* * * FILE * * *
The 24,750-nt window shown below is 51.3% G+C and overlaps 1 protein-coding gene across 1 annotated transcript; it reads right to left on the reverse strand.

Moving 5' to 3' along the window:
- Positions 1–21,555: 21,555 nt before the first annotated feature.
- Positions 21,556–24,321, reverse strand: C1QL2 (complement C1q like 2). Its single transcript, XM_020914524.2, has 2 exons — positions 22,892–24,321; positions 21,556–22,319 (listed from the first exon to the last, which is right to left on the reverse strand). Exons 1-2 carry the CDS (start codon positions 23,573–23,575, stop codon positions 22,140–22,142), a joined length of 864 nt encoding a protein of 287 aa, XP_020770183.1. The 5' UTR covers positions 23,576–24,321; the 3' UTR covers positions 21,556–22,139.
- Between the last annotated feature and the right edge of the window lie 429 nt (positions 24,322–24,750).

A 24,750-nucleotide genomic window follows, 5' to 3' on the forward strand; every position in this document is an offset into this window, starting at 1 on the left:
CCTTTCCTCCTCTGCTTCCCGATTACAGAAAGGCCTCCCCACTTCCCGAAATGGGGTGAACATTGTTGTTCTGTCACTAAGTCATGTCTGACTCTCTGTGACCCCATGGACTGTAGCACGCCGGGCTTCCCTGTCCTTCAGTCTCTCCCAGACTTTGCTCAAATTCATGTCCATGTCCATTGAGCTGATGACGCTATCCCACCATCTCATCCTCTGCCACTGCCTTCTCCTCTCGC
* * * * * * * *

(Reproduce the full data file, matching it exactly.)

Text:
The 24,750-nt window shown below is 51.3% G+C and overlaps 1 protein-coding gene across 1 annotated transcript; it reads right to left on the reverse strand.

Moving 5' to 3' along the window:
- Positions 1–21,555: 21,555 nt before the first annotated feature.
- Positions 21,556–24,321, reverse strand: C1QL2 (complement C1q like 2). Its single transcript, XM_020914524.2, has 2 exons — positions 22,892–24,321; positions 21,556–22,319 (listed from the first exon to the last, which is right to left on the reverse strand). Exons 1-2 carry the CDS (start codon positions 23,573–23,575, stop codon positions 22,140–22,142), a joined length of 864 nt encoding a protein of 287 aa, XP_020770183.1. The 5' UTR covers positions 23,576–24,321; the 3' UTR covers positions 21,556–22,139.
- Between the last annotated feature and the right edge of the window lie 429 nt (positions 24,322–24,750).

A 24,750-nucleotide genomic window follows, 5' to 3' on the forward strand; every position in this document is an offset into this window, starting at 1 on the left:
CCTTTCCTCCTCTGCTTCCCGATTACAGAAAGGCCTCCCCACTTCCCGAAATGGGGTGAACATTGTTGTTCTGTCACTAAGTCATGTCTGACTCTCTGTGACCCCATGGACTGTAGCACGCCGGGCTTCCCTGTCCTTCAGTCTCTCCCAGACTTTGCTCAAATTCATGTCCATGTCCATTGAGCTGATGACGCTATCCCACCATCTCATCCTCTGCCACTGCCTTCTCCTCTCGC